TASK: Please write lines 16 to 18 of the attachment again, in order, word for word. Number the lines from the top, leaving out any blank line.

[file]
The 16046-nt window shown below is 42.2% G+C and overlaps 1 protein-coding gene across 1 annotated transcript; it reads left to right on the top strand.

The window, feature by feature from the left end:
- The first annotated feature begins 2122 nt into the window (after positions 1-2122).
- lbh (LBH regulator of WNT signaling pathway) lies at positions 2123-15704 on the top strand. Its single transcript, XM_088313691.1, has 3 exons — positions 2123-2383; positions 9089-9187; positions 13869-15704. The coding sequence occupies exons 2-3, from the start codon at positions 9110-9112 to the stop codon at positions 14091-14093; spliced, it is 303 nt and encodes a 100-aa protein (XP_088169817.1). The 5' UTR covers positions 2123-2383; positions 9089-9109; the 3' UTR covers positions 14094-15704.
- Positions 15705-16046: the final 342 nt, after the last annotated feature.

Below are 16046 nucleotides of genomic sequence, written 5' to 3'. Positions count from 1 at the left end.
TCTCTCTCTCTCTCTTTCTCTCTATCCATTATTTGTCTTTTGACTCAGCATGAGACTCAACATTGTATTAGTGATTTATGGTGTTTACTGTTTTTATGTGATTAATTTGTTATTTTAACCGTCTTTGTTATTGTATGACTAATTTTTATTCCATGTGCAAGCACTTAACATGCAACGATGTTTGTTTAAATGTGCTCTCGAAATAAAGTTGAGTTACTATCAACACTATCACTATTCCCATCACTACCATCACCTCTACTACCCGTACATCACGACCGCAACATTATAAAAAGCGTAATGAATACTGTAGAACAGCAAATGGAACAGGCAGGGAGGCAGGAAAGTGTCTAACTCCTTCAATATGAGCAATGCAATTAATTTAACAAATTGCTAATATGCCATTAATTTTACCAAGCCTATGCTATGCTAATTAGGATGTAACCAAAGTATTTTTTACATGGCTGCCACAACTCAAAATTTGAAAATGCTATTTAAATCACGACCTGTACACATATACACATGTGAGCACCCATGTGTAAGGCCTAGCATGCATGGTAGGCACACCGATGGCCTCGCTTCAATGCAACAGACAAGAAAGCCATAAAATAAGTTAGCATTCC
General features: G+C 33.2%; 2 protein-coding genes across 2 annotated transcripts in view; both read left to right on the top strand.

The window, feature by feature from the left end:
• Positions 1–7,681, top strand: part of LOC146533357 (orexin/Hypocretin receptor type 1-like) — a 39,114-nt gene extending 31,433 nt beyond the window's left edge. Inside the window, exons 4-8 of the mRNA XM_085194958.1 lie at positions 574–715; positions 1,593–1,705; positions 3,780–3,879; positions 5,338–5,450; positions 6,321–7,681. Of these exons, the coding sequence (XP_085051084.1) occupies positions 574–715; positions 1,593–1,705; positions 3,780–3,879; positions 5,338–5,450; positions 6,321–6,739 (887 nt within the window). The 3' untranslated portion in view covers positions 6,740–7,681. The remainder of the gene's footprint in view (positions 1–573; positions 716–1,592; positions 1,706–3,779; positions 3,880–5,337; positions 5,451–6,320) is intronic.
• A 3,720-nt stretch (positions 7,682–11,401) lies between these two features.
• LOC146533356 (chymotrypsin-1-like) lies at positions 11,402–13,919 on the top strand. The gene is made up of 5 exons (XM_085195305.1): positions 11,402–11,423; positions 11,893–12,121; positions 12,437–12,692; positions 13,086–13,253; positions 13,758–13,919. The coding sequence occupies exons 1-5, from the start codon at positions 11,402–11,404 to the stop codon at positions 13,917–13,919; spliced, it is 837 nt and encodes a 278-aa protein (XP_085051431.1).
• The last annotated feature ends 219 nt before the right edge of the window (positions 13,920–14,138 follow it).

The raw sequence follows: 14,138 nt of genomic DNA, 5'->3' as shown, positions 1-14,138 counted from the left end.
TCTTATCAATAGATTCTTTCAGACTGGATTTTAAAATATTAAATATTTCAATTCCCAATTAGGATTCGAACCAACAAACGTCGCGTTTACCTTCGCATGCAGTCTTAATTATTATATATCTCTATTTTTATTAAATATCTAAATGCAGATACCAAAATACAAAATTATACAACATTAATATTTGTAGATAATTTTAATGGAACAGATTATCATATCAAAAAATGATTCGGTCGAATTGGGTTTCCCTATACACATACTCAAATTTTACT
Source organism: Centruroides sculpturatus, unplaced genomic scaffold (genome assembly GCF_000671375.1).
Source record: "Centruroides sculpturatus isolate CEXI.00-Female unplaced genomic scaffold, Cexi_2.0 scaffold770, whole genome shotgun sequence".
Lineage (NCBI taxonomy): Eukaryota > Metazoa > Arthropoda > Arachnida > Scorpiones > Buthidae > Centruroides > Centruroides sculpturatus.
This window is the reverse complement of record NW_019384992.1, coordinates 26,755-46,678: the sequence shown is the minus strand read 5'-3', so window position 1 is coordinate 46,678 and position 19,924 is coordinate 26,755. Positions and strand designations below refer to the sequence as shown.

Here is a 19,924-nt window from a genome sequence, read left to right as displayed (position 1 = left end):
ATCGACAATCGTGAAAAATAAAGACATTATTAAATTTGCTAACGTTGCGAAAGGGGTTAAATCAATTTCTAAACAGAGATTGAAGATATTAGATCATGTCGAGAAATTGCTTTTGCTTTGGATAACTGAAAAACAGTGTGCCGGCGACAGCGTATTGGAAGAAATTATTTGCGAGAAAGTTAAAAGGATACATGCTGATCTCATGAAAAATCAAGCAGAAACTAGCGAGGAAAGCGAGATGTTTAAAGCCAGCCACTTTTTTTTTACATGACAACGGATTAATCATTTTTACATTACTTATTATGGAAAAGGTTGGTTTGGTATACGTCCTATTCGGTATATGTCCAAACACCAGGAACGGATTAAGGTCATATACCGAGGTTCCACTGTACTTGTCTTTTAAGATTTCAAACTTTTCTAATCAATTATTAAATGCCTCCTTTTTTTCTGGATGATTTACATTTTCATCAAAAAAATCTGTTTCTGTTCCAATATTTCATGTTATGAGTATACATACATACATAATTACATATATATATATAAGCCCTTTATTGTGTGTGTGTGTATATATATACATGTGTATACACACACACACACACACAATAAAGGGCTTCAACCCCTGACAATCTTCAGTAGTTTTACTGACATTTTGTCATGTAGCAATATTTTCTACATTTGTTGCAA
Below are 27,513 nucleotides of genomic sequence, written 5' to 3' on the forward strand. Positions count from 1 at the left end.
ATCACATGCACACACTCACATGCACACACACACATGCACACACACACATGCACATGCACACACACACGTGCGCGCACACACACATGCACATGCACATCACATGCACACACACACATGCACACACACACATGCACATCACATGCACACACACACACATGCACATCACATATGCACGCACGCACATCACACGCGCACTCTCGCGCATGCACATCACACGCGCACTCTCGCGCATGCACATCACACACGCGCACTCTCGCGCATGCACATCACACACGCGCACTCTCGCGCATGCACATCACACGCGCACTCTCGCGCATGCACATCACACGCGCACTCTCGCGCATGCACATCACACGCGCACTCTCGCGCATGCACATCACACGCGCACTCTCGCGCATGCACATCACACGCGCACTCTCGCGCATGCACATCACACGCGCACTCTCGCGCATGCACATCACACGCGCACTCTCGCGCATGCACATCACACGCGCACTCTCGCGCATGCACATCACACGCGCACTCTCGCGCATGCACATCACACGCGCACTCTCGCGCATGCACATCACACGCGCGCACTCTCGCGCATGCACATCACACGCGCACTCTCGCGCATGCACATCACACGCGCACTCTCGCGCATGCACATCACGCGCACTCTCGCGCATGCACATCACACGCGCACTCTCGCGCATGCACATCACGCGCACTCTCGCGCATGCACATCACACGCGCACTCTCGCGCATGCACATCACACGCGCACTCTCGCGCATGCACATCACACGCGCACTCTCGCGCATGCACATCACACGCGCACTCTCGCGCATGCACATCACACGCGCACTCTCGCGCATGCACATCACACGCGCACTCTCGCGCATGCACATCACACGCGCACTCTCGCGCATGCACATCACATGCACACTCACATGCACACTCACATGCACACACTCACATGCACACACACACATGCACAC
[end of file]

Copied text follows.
Source organism: Centruroides sculpturatus, unplaced genomic scaffold (genome assembly GCF_000671375.1).
Source record: "Centruroides sculpturatus isolate CEXI.00-Female unplaced genomic scaffold, Cexi_2.0 scaffold770, whole genome shotgun sequence".
Lineage (NCBI taxonomy): Eukaryota > Metazoa > Arthropoda > Arachnida > Scorpiones > Buthidae > Centruroides > Centruroides sculpturatus.